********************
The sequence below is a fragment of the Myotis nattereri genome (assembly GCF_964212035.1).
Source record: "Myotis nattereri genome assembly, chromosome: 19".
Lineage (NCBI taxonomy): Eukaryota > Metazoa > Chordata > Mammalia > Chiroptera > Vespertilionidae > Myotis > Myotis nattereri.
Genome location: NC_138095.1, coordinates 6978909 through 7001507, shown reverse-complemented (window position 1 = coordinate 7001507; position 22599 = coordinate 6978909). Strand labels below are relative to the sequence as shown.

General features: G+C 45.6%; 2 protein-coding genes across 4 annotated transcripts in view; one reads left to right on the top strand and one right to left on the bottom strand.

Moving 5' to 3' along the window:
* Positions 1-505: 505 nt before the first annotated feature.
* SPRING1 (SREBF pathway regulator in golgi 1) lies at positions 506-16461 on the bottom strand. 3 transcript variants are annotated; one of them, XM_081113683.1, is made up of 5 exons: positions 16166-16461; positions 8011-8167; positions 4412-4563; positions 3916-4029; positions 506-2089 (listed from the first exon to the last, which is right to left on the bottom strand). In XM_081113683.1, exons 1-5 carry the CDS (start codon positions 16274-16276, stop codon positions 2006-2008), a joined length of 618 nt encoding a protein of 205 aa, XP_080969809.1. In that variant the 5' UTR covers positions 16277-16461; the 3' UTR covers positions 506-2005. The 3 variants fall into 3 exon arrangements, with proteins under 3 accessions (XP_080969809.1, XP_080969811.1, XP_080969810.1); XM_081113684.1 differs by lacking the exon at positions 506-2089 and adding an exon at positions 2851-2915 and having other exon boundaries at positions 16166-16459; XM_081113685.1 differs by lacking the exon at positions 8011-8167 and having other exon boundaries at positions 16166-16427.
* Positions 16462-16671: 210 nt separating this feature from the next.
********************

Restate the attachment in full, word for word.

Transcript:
The sequence below is a fragment of the Myotis nattereri genome (assembly GCF_964212035.1).
Source record: "Myotis nattereri genome assembly, chromosome: 19".
Lineage (NCBI taxonomy): Eukaryota > Metazoa > Chordata > Mammalia > Chiroptera > Vespertilionidae > Myotis > Myotis nattereri.
Genome location: NC_138095.1, coordinates 6978909 through 7001507, shown reverse-complemented (window position 1 = coordinate 7001507; position 22599 = coordinate 6978909). Strand labels below are relative to the sequence as shown.

General features: G+C 45.6%; 2 protein-coding genes across 4 annotated transcripts in view; one reads left to right on the top strand and one right to left on the bottom strand.

Moving 5' to 3' along the window:
* Positions 1-505: 505 nt before the first annotated feature.
* SPRING1 (SREBF pathway regulator in golgi 1) lies at positions 506-16461 on the bottom strand. 3 transcript variants are annotated; one of them, XM_081113683.1, is made up of 5 exons: positions 16166-16461; positions 8011-8167; positions 4412-4563; positions 3916-4029; positions 506-2089 (listed from the first exon to the last, which is right to left on the bottom strand). In XM_081113683.1, exons 1-5 carry the CDS (start codon positions 16274-16276, stop codon positions 2006-2008), a joined length of 618 nt encoding a protein of 205 aa, XP_080969809.1. In that variant the 5' UTR covers positions 16277-16461; the 3' UTR covers positions 506-2005. The 3 variants fall into 3 exon arrangements, with proteins under 3 accessions (XP_080969809.1, XP_080969811.1, XP_080969810.1); XM_081113684.1 differs by lacking the exon at positions 506-2089 and adding an exon at positions 2851-2915 and having other exon boundaries at positions 16166-16459; XM_081113685.1 differs by lacking the exon at positions 8011-8167 and having other exon boundaries at positions 16166-16427.
* Positions 16462-16671: 210 nt separating this feature from the next.